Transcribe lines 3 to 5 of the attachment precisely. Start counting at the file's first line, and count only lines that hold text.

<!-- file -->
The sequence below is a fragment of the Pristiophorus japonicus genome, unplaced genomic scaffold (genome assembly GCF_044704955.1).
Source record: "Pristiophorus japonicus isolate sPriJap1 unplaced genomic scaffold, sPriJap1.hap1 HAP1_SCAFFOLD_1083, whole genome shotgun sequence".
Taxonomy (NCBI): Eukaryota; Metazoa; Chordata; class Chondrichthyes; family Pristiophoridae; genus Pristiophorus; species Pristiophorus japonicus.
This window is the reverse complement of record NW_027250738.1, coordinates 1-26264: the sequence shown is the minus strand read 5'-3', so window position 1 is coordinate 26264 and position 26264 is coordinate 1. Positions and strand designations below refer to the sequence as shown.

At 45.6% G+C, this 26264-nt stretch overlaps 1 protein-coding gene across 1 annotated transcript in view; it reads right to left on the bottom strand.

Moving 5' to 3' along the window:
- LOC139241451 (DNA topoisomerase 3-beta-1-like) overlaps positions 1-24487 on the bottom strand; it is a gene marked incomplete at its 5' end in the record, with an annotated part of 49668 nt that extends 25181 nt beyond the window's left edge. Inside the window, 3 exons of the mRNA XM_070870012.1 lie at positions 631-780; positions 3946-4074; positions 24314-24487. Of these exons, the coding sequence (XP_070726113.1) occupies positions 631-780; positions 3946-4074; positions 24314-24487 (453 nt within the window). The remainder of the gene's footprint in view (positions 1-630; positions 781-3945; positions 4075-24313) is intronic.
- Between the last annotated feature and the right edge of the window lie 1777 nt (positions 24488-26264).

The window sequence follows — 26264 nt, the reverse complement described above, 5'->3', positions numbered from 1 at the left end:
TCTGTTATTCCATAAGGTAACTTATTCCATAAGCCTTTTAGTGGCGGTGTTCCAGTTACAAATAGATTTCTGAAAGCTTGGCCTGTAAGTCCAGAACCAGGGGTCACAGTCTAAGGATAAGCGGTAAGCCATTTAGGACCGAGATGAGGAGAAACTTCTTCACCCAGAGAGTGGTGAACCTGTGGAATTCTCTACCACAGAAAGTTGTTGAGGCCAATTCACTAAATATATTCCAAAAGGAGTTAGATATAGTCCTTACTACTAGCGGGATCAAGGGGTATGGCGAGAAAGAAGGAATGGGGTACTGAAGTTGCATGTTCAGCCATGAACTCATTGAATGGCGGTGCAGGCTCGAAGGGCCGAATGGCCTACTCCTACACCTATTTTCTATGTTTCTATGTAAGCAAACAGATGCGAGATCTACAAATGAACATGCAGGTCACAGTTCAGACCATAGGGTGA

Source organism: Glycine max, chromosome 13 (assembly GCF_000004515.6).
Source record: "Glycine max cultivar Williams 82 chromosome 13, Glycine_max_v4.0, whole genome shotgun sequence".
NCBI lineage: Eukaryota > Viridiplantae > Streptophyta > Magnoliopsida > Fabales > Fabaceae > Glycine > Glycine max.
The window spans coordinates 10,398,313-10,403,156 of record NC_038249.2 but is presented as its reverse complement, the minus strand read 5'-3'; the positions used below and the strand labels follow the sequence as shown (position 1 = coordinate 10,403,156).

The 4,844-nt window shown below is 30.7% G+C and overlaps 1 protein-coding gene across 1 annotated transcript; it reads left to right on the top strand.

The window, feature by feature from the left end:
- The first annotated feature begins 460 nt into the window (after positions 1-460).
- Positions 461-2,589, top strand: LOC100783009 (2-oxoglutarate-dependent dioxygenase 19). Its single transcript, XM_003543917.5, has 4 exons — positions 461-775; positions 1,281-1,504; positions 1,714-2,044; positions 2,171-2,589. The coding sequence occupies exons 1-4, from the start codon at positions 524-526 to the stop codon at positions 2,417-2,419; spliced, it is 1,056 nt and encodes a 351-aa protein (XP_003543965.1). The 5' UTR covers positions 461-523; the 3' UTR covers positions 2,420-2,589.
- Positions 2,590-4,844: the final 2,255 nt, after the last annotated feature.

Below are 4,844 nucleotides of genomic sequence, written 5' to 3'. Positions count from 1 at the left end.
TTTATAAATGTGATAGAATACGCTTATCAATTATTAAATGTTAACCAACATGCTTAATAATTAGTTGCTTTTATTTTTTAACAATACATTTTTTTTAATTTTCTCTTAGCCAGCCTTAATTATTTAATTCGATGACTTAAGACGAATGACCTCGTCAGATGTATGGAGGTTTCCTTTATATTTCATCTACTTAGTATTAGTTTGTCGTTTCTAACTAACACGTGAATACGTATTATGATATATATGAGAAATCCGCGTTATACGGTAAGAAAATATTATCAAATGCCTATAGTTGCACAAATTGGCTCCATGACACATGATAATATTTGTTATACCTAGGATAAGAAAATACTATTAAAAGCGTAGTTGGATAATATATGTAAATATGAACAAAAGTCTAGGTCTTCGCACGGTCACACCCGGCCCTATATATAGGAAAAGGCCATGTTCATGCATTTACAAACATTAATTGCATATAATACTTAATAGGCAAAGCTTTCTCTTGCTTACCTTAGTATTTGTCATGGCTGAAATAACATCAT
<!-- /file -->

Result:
Taxonomy (NCBI): Eukaryota; Metazoa; Chordata; class Chondrichthyes; family Pristiophoridae; genus Pristiophorus; species Pristiophorus japonicus.
This window is the reverse complement of record NW_027250738.1, coordinates 1-26264: the sequence shown is the minus strand read 5'-3', so window position 1 is coordinate 26264 and position 26264 is coordinate 1. Positions and strand designations below refer to the sequence as shown.

At 45.6% G+C, this 26264-nt stretch overlaps 1 protein-coding gene across 1 annotated transcript in view; it reads right to left on the bottom strand.